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  • What income you pay tax on

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    To determine whether you are an Australian resident or foreign resident for tax purposes, see Work out your residency status for tax purposes.

    Australian residents

    As an Australian resident for tax purposes:

    • you must declare all income you earned anywhere in the world on your Australian tax return
    • you're entitled to the tax-free threshold – this means there is no tax on your income up to a certain amount
    • you may have to pay the Medicare levy.

    Australian residents (for tax purposes) with a tax file number generally pay a lower rate of tax than foreign residents.

    If you are an Australian resident for tax purposes and you:

    • have a temporary resident visa  
    • receive foreign income
      • income may be taxed in both Australia and the country from where you received it
      • tax paid in another country on your foreign income may entitle you to an Australian foreign income tax offset
    • receive income from a country that Australia has a tax treaty with
      • you can ask the tax authorities in that country to reduce their withholding tax or to exempt you from paying tax in that country
      • done by supplying a tax relief form or a certificate of residency or status.

    Foreign residents

    If you are a foreign resident working in Australia:

    • you declare on your Australian tax return any income you earned in Australia, including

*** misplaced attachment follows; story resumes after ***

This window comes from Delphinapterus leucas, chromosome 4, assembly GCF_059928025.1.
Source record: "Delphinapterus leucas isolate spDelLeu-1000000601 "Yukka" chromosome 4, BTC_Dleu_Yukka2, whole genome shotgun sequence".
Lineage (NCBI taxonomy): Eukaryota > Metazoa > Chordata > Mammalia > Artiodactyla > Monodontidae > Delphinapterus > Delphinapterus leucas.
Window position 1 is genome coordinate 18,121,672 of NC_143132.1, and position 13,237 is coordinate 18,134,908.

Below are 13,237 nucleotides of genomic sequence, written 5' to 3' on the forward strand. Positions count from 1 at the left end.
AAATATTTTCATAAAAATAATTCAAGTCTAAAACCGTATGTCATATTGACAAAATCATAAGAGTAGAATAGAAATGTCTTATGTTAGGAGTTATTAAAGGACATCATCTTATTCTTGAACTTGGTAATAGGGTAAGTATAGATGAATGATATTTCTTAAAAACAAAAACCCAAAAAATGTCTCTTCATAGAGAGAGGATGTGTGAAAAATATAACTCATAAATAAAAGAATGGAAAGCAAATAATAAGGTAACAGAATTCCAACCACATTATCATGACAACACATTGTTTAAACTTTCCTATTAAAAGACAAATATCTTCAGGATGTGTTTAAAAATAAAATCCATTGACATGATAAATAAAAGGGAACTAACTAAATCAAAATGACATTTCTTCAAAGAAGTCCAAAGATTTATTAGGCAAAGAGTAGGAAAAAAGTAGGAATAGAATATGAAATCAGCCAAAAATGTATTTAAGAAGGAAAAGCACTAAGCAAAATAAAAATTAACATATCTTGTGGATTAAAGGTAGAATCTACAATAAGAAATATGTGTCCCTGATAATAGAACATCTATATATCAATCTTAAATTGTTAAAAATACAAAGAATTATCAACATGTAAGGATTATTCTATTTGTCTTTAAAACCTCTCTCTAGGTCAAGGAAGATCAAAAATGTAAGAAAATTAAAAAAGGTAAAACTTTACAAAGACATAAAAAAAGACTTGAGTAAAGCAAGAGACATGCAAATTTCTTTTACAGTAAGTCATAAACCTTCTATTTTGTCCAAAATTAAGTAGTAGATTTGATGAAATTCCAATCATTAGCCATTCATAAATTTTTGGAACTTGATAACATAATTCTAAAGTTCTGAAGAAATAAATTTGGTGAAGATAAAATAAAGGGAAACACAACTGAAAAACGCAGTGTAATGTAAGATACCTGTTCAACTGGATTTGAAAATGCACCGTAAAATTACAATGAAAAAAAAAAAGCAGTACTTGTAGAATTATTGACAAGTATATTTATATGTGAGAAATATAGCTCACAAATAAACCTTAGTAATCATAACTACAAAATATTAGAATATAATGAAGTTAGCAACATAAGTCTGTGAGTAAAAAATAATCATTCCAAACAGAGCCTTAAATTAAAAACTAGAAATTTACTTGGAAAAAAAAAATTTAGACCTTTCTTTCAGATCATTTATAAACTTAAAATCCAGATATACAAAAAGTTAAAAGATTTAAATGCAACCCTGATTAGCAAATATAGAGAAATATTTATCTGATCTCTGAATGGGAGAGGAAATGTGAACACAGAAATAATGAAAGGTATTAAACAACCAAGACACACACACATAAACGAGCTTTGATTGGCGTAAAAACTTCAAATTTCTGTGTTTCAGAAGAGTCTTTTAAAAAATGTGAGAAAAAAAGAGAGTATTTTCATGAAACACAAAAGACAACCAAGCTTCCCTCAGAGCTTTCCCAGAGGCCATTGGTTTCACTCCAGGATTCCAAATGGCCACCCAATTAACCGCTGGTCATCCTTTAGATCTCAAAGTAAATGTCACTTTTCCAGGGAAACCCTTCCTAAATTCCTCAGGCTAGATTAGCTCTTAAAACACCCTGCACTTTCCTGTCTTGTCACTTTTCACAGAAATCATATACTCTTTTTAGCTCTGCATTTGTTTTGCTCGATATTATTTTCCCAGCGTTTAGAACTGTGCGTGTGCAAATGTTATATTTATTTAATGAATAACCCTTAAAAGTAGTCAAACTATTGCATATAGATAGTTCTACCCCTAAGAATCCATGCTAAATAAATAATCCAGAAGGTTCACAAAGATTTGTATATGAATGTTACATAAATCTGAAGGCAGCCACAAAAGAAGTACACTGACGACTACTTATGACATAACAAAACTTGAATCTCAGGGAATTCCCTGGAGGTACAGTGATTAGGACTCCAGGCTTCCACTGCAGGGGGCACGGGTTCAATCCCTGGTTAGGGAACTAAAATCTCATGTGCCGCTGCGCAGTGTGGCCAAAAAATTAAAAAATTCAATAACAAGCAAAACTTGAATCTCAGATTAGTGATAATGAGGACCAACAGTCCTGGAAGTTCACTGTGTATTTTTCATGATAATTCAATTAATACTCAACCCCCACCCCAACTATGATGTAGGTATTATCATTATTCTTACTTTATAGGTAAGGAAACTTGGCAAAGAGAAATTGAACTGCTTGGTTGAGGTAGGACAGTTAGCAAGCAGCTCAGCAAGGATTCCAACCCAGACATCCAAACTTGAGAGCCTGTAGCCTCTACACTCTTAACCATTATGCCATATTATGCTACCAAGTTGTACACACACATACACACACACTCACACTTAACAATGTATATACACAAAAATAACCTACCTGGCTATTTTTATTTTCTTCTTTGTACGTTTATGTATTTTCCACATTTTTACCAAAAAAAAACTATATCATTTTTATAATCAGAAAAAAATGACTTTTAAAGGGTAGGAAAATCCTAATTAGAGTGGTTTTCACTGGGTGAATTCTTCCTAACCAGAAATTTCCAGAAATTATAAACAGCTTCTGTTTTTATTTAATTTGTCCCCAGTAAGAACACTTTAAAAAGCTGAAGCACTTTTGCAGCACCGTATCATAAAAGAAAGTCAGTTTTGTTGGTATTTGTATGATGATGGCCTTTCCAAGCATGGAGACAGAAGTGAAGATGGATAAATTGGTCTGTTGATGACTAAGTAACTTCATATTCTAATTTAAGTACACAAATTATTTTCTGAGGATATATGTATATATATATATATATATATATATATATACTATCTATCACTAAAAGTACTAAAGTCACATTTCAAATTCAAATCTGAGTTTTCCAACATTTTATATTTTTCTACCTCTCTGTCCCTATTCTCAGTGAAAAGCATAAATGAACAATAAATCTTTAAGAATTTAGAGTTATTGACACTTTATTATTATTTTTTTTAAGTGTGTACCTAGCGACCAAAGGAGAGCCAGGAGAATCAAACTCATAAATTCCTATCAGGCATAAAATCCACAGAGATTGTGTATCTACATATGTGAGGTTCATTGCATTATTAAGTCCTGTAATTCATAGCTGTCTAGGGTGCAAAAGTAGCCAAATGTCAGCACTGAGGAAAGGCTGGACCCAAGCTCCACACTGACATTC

• employment income
      • rental income
      • Australian pensions and annuities, unless an exemption is available under Australian tax law or a tax treaty
      • capital gains on Australian assets
    • you aren’t entitled to the tax-free threshold so you pay tax on every dollar of income you earn in Australia
    • you don’t pay the Medicare levy (and you aren't entitled to Medicare health benefits) - in your Australian tax return, you can claim an exemption from paying the Medicare levy for the number of days in the income year you are a foreign resident
    • you don’t declare any Australian-sourced interest, dividends or royalties you derive while you are a foreign resident, provided the Australian financial institution or company that pays you has already withheld tax. They would do this if you advised them that you were a foreign resident.

    Payments for the following are subject to foreign resident withholding tax:

    • promoting or organising casino gaming junket arrangements
    • entertainment and sports activities
    • contracts for the construction, installation and upgrading of buildings, plant and fixtures and for associated activities.

    Your payer will withhold this tax. You report the payments in your Australian tax return and claim the withheld amounts as a credit against the tax assessed.

    If you have a Higher Education Loan Program or Trade Support Loan debt and you are a part year or full year non-resident for tax purposes, you'll need to declare your worldwide income or lodge a non-lodgment advice using our online services via myGov from 1 July 2017.

    See also:

    If your residency status changes during the year

    If your residency status has changed from foreign resident to Australian resident for tax purposes during the income year, answer 'Yes' to the question on your tax return 'Are you an Australian resident?'. This ensures you will be taxed at Australian resident rates for the tax year. Because you have been a foreign resident for part of the year, your tax-free threshold will be reduced.

    You must include in your Australian tax return any foreign-sourced income you received while you were an Australian resident for tax purposes. Any Australian-sourced interest, dividends and royalties derived when you were not an Australian resident for tax purposes are subject to the withholding tax provisions and should not be included in your tax return - that is, your payer should withhold tax from those amounts at the time of making the payments to you.

    See also:

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    Last modified: 12 Sep 2019QC 33208